Aesop's Fables, translated by Laura Gibbs (2002)
Perry 530 (Phaedrus
Running swiftly, balancing on the razor's edge, bald but with a lock
of hair on his forehead, he wears no clothes; if you grasp him from the
front, you might be able to hold him, but once he has moved on not even
Jupiter himself can pull him back: this is a symbol of Opportunity, the
brief moment in which things are possible.
Men of old invented this particular image of Time so that our efforts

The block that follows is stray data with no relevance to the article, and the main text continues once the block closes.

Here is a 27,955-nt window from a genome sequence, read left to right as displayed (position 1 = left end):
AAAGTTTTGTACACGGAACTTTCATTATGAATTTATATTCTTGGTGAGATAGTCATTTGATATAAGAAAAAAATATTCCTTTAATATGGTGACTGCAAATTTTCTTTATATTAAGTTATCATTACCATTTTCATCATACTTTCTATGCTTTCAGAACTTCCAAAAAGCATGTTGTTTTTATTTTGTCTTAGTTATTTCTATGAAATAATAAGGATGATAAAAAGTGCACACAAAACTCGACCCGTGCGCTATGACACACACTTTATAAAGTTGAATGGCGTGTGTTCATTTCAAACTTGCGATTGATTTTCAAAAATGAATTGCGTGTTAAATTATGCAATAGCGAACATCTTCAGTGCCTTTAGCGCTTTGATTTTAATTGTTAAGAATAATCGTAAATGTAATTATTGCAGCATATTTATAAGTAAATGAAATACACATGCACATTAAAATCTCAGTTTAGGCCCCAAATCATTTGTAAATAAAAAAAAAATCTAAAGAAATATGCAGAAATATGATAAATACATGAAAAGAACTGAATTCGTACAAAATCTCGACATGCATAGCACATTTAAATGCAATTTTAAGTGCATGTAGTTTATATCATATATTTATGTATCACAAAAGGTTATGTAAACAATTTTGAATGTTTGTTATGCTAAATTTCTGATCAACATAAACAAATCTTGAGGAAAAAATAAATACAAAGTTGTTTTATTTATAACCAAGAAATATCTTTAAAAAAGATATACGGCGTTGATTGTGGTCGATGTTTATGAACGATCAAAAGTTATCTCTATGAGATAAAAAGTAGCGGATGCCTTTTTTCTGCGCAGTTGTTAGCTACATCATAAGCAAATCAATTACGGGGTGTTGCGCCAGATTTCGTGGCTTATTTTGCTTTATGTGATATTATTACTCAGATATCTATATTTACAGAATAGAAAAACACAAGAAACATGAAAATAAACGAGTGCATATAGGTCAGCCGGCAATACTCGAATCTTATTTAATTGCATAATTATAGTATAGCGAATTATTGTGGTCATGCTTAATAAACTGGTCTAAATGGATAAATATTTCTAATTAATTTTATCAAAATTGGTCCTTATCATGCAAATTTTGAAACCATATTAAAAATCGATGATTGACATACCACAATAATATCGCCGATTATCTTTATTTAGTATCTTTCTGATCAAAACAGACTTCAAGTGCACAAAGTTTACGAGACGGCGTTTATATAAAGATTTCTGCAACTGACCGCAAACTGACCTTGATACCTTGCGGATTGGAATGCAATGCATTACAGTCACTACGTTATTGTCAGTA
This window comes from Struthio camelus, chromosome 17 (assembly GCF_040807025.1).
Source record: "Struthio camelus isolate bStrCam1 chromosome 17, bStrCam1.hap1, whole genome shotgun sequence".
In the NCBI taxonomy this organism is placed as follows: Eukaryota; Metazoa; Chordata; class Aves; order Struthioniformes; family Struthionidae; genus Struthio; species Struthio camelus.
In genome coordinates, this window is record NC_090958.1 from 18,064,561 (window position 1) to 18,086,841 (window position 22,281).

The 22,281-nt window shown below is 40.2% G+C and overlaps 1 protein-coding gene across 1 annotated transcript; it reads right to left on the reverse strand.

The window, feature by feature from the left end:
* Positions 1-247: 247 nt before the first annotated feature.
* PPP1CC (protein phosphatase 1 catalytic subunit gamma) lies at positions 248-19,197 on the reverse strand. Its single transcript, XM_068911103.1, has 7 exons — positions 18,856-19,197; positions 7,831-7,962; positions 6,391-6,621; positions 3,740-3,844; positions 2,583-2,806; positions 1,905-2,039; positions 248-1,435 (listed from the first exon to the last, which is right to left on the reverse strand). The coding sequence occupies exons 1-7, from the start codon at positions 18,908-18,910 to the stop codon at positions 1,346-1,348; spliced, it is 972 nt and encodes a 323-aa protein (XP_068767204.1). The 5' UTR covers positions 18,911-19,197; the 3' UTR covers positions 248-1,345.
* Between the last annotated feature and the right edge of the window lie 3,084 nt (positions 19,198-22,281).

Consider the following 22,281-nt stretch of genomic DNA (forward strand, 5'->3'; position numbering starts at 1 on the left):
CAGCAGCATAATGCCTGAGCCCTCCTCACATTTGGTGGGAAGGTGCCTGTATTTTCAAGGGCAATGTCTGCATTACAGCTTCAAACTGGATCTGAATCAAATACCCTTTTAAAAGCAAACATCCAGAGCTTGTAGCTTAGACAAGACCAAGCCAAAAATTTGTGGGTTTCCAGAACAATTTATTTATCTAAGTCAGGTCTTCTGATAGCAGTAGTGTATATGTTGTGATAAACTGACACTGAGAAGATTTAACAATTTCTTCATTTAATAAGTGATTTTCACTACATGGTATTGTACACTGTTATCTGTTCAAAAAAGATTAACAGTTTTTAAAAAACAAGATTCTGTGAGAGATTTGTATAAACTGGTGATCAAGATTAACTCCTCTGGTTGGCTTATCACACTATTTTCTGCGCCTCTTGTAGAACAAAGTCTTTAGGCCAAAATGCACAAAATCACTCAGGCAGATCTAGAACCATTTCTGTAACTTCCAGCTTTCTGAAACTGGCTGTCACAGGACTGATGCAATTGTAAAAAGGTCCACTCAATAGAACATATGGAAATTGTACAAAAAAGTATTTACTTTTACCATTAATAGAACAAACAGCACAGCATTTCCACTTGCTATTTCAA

would not be undermined by laziness or hesitation.
Note: This fable is based on a famous statue of Kairos, 'Opportunity,'
by Lysippus, a famous Greek sculptor of the fourth century B.C.E. (the
statue is described in Posidippus, Anthologia Planudea 275 and Ausonius,
Aesop's Fables. A new translation by Laura
Oxford University Press (World's Classics): Oxford, 2002.
cover, with new ISBN, published in 2008; contents of book unchanged.